It’s unfortunate that the name of a civil rights leader is seen posthumously on street signs throughout America, but is rarely found in the curriculum of grade school social studies. In 2011, when President Barrack Obama proclaimed March 31 a national holiday for Cesar Chavez, the call was issued with vague urges of “appropriate service” and “community” that hardly seemed to quantify Chavez’s complex politics.
Cesar Chavez Day is now an official state holiday in California, Colorado and Texas, with other pockets of celebration emerging from Reno, Nevada to Detroit, Michigan. Many supporters feel the holiday doesn’t go far enough in educating Americans about the achievements made by Chavez – who founded the United Farm Workers and led California’s Hispanic labor movement from the 1960s through 80s – now drawing awareness to the parallels of Chavez’s struggle for fair wages which are still being played out today. Critics of the holiday cite Chavez’s ties to communism or the subversive tone of his mandate for improved worker conditions, making him sometimes too hot a subject to handle for mainstream academia.
Now, one Mexican actor-turned-director has made Chavez’s life the subject of a new film – opening in theaters across America this Friday, March 28 – which, for him, was both a cause to educate himself and an invitation to resolve Chavez’s legacy.
“I knew his name and that he was an activist, and part of the movement that had something to do with the farm workers in California,” said director Diego Luna, who starred most recently alongside Matt Damon in last year’s dystopian sci-fi film Elysium. “But I didn’t know what they had achieved, and what he represents. Once I realized there was no film that celebrated his legacy, he became a necessity and it became my priority.”
Luna, who also had a role in the 2008 film Milk, about the life of gay San Francisco politician and activist Harvey Milk, said he took extensive input from the family of Chavez in writing the script.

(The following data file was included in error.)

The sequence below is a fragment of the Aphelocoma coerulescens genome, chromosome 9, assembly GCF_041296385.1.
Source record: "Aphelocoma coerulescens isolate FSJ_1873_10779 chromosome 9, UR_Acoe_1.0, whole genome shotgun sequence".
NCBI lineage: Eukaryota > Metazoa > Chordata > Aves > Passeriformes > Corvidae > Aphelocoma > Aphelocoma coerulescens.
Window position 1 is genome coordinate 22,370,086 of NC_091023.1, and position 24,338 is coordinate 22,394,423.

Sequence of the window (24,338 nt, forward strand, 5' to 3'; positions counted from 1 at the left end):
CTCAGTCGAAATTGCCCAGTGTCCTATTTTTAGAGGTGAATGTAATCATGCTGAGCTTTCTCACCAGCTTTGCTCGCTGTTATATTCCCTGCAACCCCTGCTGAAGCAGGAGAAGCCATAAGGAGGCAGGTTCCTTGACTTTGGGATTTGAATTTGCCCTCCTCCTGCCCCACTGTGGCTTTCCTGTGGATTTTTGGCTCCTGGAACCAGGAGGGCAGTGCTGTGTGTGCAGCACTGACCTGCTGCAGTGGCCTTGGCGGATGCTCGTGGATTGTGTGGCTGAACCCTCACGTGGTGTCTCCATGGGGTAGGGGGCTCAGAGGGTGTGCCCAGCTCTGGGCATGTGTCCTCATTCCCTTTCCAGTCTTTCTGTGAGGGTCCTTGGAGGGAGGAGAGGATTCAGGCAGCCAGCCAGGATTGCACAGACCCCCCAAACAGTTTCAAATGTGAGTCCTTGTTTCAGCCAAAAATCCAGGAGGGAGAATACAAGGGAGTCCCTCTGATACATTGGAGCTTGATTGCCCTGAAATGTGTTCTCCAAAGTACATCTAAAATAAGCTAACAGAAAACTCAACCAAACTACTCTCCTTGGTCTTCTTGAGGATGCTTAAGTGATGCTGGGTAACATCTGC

“I did the historical research, but it was because of the family that I got the intimate details that allow films to be films, and not documentaries,” he explained, speaking at the Berlin Film Festival where the movie premiered last month. “And then there was a moment when I decided not to talk to anyone anymore. There is a moment when you have to go and do the film that you think needs to be done, and it’s all about your point of view.”
In trying to strike that delicate balance between accuracy and entertainment, Luna produced a film that may not only reshape people’s perceptions of Chavez, but also stands to humanize – and reevaluate – the tensions between grassroots social change and the agenda pushed by big business and the wealthy.
Actor Michael Peña’s good looks and stoic, sweaty gaze bring the determined Chavez to life. Yet the role doesn’t fully express the depth of Chavez’s influence on issues which are still very much a part of the current political reality.
In the film’s opening we see Chavez detailing how the exploitation of farm workers got instilled in him at age 11, as a product of foreclosures during the Great Depression. Possessing only a seventh grade education, and following a two-year stint in the U.S. Navy, Chavez’s training at a community service organization proves him an adept organizer and public relations thinker. In 1962, he returns to work in the fields to organize a strike, instantly drawing a picket line that catches the attention of tight-fisted farm owners.